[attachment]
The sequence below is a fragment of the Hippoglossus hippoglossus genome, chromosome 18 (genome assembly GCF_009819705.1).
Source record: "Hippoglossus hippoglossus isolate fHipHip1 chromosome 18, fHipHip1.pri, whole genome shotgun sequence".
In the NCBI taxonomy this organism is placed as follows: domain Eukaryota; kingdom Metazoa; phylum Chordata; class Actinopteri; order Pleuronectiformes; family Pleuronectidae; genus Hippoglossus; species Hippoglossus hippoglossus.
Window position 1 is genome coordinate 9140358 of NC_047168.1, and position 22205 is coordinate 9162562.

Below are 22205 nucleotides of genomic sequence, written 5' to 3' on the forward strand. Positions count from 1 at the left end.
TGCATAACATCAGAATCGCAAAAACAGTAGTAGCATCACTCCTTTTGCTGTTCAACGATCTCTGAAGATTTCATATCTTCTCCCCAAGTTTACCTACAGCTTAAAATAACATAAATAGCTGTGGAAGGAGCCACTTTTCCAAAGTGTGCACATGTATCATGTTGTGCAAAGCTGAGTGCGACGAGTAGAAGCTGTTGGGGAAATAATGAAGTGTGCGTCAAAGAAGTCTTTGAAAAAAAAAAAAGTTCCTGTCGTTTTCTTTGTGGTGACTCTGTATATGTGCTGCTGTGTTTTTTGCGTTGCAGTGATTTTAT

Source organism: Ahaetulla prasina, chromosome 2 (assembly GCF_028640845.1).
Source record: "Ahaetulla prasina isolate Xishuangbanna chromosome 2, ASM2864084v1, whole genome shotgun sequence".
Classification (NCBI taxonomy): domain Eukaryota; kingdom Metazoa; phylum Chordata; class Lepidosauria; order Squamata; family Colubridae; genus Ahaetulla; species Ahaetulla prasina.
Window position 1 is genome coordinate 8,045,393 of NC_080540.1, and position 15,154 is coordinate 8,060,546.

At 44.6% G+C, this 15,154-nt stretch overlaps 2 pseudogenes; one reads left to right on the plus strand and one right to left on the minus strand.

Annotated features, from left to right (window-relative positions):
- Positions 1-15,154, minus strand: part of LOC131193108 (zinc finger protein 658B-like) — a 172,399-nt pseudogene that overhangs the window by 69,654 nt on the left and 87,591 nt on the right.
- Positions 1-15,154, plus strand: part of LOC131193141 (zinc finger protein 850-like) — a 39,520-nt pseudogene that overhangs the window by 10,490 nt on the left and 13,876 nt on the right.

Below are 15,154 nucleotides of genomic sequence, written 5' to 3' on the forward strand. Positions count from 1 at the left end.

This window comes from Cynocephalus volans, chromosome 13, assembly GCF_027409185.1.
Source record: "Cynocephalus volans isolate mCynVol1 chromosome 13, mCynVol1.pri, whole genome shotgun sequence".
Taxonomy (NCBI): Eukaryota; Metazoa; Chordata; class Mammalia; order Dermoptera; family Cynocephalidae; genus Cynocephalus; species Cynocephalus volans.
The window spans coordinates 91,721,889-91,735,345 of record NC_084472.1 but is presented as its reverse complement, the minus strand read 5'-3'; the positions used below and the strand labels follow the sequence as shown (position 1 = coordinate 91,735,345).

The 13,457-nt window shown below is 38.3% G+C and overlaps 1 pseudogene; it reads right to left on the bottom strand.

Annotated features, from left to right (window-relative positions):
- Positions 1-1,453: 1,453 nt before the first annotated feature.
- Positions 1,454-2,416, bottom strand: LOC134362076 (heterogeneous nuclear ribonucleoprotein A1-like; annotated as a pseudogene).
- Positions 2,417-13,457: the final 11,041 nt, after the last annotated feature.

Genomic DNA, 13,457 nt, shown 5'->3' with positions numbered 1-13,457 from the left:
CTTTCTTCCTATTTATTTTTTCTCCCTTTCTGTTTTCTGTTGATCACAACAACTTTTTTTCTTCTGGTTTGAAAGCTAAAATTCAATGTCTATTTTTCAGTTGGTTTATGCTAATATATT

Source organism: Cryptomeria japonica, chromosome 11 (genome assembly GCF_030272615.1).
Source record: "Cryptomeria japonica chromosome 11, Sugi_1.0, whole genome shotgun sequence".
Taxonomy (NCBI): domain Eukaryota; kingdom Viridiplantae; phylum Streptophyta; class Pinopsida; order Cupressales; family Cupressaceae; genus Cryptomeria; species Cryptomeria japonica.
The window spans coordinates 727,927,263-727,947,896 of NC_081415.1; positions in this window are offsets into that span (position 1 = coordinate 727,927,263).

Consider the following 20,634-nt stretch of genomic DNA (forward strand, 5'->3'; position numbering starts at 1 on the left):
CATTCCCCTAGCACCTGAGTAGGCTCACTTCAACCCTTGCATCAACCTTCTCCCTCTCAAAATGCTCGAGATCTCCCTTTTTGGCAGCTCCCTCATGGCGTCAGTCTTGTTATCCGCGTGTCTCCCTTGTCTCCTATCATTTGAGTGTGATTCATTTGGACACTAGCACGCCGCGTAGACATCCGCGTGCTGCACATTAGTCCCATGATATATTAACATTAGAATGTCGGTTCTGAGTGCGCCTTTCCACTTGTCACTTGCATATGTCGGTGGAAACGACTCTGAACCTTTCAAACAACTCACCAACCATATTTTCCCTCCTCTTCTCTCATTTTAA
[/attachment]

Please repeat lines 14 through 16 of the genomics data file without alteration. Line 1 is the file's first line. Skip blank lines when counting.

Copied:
- Positions 1-15,154, plus strand: part of LOC131193141 (zinc finger protein 850-like) — a 39,520-nt pseudogene that overhangs the window by 10,490 nt on the left and 13,876 nt on the right.

Below are 15,154 nucleotides of genomic sequence, written 5' to 3' on the forward strand. Positions count from 1 at the left end.

This window comes from Cynocephalus volans, chromosome 13, assembly GCF_027409185.1.